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Formula help needed... algebraic formula for intra-interval rate of acceleration

by seasnake
Tags: acceration, algebraic, intra-interval, rate
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seasnake
#1
Jun20-09, 12:33 PM
P: 42
This isn't for a class, just for my own personal use as I am not a student, but I need an equation in algebraic form that allows me to calculate the average acceleration between spreadsheet intervals given that the intra-interval rate of acceleration is to be treated as a constant, and the speed at the beginning of the interval is known and the speed at the end of the interval is also known.

T = time
Speed at T = 4 is 6
Speed at T = 5 is 4
Speed at T = 6 is 7
Speed at T = 7 is 7

I am searching for an algebraic formula (non-derivitative, non-trig) that gives the average rate of intra-interval acceleration if the rate of intra-interval acceleration were constant between T = 5 and T = 6. Speed at T = 4 and speed at T =7 should have no impact to this intra-interval multiplier.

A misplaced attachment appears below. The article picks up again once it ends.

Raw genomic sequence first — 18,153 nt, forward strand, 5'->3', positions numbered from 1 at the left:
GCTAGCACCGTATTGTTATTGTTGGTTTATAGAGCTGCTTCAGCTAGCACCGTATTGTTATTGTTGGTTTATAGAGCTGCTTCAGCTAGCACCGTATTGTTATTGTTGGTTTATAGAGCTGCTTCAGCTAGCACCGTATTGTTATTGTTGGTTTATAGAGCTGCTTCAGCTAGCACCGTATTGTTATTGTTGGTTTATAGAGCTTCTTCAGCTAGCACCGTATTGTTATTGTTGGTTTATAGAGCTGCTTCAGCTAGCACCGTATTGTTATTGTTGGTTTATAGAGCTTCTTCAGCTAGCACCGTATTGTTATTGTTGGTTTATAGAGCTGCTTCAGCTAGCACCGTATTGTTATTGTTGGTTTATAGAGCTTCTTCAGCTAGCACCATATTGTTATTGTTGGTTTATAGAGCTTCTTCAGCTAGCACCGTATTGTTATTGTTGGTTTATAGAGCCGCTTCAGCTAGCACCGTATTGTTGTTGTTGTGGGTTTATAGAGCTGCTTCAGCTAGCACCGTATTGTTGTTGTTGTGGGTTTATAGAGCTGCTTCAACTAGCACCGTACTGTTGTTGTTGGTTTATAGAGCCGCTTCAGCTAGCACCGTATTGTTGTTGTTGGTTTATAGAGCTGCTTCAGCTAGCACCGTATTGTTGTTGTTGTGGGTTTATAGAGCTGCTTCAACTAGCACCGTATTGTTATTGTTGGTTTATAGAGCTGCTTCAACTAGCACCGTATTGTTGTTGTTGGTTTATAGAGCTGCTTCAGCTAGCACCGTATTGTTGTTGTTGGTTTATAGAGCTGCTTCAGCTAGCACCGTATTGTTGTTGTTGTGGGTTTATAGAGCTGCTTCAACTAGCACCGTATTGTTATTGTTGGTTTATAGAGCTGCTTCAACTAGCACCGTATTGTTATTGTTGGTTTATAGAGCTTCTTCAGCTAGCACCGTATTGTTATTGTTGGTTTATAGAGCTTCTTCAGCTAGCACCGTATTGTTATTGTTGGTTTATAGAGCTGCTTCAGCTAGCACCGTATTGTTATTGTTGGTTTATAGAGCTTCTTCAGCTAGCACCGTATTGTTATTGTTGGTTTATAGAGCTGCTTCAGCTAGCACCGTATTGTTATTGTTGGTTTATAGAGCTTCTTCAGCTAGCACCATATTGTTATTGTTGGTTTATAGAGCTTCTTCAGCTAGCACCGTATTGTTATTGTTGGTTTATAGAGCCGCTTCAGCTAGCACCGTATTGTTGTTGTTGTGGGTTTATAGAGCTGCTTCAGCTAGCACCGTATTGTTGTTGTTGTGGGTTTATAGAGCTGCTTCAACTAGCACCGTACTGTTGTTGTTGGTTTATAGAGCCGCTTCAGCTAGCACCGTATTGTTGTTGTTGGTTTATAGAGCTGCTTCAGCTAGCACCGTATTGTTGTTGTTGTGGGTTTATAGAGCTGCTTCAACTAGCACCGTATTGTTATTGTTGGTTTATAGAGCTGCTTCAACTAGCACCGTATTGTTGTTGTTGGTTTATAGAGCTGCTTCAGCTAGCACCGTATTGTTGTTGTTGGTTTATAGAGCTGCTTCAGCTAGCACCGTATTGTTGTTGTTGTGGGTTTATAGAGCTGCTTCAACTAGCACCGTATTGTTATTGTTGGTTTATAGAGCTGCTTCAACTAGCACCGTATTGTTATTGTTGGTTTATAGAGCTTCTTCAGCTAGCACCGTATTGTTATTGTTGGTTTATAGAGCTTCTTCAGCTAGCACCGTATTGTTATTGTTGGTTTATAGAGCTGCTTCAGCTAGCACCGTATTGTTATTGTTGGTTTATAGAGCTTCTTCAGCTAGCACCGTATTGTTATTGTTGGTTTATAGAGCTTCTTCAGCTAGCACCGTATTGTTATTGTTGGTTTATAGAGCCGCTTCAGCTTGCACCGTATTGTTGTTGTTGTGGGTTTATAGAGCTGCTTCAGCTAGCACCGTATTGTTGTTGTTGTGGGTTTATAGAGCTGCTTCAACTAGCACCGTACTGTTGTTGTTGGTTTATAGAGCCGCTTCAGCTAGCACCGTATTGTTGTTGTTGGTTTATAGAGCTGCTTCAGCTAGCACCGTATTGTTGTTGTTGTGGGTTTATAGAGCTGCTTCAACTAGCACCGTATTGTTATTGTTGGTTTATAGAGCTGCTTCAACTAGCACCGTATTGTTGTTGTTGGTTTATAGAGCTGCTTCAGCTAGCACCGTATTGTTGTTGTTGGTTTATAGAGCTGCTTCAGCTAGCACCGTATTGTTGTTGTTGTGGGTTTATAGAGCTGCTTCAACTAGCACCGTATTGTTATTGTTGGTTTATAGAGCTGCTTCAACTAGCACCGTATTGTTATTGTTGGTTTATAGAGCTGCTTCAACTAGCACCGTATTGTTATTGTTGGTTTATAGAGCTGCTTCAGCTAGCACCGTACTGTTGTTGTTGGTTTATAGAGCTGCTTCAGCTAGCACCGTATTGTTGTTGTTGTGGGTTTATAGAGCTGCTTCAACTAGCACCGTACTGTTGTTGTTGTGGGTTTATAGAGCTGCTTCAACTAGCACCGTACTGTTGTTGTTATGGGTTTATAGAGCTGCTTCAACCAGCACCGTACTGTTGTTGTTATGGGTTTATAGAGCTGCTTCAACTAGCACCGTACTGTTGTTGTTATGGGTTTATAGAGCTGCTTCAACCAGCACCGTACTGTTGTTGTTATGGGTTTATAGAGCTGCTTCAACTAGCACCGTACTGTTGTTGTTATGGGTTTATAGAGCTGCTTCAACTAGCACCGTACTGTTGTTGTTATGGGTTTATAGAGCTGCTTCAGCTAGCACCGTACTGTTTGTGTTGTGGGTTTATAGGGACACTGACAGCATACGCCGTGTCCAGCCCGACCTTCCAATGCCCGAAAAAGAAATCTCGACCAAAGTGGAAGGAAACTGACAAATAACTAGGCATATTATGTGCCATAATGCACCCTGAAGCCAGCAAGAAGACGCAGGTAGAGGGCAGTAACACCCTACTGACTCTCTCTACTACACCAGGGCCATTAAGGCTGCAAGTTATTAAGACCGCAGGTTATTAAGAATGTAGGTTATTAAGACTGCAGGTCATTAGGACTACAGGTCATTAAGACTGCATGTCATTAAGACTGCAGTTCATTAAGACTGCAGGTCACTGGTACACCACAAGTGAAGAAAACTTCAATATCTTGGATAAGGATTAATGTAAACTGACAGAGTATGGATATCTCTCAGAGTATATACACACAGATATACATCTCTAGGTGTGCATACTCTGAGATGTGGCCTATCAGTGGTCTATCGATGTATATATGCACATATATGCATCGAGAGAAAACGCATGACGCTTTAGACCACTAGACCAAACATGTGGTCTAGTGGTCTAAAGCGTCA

Said another way, I have a spreadsheet and I have formulated it so that the average rate of interval acceleration between T = 5 and T = 6 is (Speed at T = 5 + Speed at T = 6)/2, but I know that this is incorrect as the intra-interval rate should rise exponentially between T = 5 and T = 6, so instead of multiplying by 0.5 I should be multiplying by a different fraction that is exponentially related.
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CompuChip
#2
Jun20-09, 12:58 PM
Sci Advisor
HW Helper
P: 4,300
Acceleration is change of speed per time step, not average velocity during the time step.
So the acceleration between time T and T' is
[(speed at T') - (speed at T)] / (T' - T)
HallsofIvy
#3
Jun20-09, 04:14 PM
Math
Emeritus
Sci Advisor
Thanks
PF Gold
P: 39,490
Since this is not "Linear and Abstract Algebra", I am moving it to "General Math".


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